In a December 16 press conference, Cheri Oz, DEA Special Agent in Charge for the Phoenix Field Division, detailed the results of a two-month operation that involved the DEA and local authorities in the Scottsdale, Arizona, area. “In total during the two-month surge, we seized 3 million pills, 45 kilos (kilograms) of fentanyl powder, over 35 firearms, and arrested over 40 drug traffickers.” She further laid the trafficking efforts at the Sinaloa Cartel from Mexico. “The Sinaloa Cartel primarily uses the trafficking routes that run through Arizona. Phoenix is historically known as a repackaging and distribution area.”

Cheri Oz, DEA PheonixU.S. Drug Enforcement Agency

At the same press conference, Scottsdale Police Chief Jeff Walther invoked the National Security aspect of the drug trade. “It’s not just a drug. (It is an) intended destabilizing influence in our country.” Chief Walther went further in describing the effects when he stated that, “if those across the border can continue to push this destabilizing influence in our country, we’re going to see…these record numbers of seizures.” He described it as “flowing like a river into Arizona (with) tendrils that go across the country.”

Mexico, for its part, has also attempted to restrain the trafficking actions by the cartels. Mexico’s Defense Department released figures on Monday for 2019 to 2021, figures that indicate a 525 percent increase in fentanyl seizures as compared to the previous three years. The most-recent three-year count showed 7,710 pounds of fentanyl being seized, compared to 1,232 for 2016-2018.

Mexico’s Defense Secretary General Luis Cresencio Sandoval told National Public Radio (NPR) that the change and increase came as the result of the ease with which fentanyl can be produced. “There was a change in consumption, there was a change in drug markets due to the ease of producing synthetic drugs.”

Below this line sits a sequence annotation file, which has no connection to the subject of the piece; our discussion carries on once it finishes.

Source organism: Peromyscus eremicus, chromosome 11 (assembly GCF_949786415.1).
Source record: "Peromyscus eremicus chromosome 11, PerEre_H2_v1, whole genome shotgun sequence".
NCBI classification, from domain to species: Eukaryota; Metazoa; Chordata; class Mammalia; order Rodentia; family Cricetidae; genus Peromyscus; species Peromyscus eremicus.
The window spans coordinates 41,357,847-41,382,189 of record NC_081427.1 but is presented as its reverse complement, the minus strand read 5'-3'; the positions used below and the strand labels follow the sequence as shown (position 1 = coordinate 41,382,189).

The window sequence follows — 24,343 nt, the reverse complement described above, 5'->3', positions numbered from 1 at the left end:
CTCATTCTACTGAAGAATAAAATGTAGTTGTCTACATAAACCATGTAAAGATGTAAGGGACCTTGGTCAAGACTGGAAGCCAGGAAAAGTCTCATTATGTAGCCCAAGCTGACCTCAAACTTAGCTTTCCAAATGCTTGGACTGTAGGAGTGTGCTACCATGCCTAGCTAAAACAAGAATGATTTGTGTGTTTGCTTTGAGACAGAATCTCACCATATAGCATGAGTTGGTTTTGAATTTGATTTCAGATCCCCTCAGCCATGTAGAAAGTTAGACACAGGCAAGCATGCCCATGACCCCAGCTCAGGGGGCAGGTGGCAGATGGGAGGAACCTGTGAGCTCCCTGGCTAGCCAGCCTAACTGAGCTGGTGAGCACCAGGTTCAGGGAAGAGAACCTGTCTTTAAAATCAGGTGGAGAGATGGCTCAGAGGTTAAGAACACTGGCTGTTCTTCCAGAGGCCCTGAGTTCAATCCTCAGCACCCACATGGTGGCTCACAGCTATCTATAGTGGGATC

While Gen. Sandoval indicated to NPR that the seizures were proof that the problem is being addressed, others are concerned that drug enforcement efforts are not the main source for increased seizures. Instead, security expert Alejandro Hope argued to NPR that, “It could be because of a greater effort, or it could be because there is greater volume.”

Fentanyl production in Mexico also has Chinese ties. As Chinese companies have not been able to gain access to the U.S. market or to export the finished product to Mexico, they have developed an arrangement with the Mexican drug cartels. The Chinese companies produce the base ingredients for fentanyl, which are able to be shipped into Mexico, and have them delivered to the cartels. The cartels then mix the ingredients to produce the final fentanyl product before sending that on to the U.S.

The process to produce fentanyl is extremely dangerous. Many times, the steps are performed outdoors in cattle fields. The open air protects the workers against the lethal fumes that come from the production while the cattle provide cover to protect against detection by law enforcement. Despite the hazards, though, many of the workers perform the work as the pay is better than any other opportunity in their areas. This process, along with the hazards, can be seen in a video report from Public Broadcasting Service’s (PBS’s) News Hour titled Fentanyl Frontier. The video also details measures taken to make so-called “high quality” counterfeit fentanyl tablets and then transport them into the U.S.

PBS continued the series in two other installments. The second installment details how the drugs are trafficked into the United States and the lengths users will go to in order to avoid detection, while the third shows how children as young as 6 years old are recruited to protect against the dangers of the drug cartels.

China and Mexico FlagsDepositPhotos.com

While the PBS series does not make the connection, much of the material used in the production of fentanyl does come from China according to a report by the U.S.-China Economic Security Review Commission (USCC) released in August. If Chief Waltham’s assertions of national security implications are true, then this arrangement between Chinese companies and the Mexican drug cartels is working toward destabilizing the United States and putting it in jeopardy of takeover by those unfriendly to its principles.

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Hailing from the Great State of Texas, South Side Matt monitors government for compliance with the Constitutional values that founded the United States, and works to maintain liberty for all in that spirit. His articles focus on furthering this cause, but also occasionally go "off track" into lighter topics such as cooking, general life and others.

Fort Worth, TX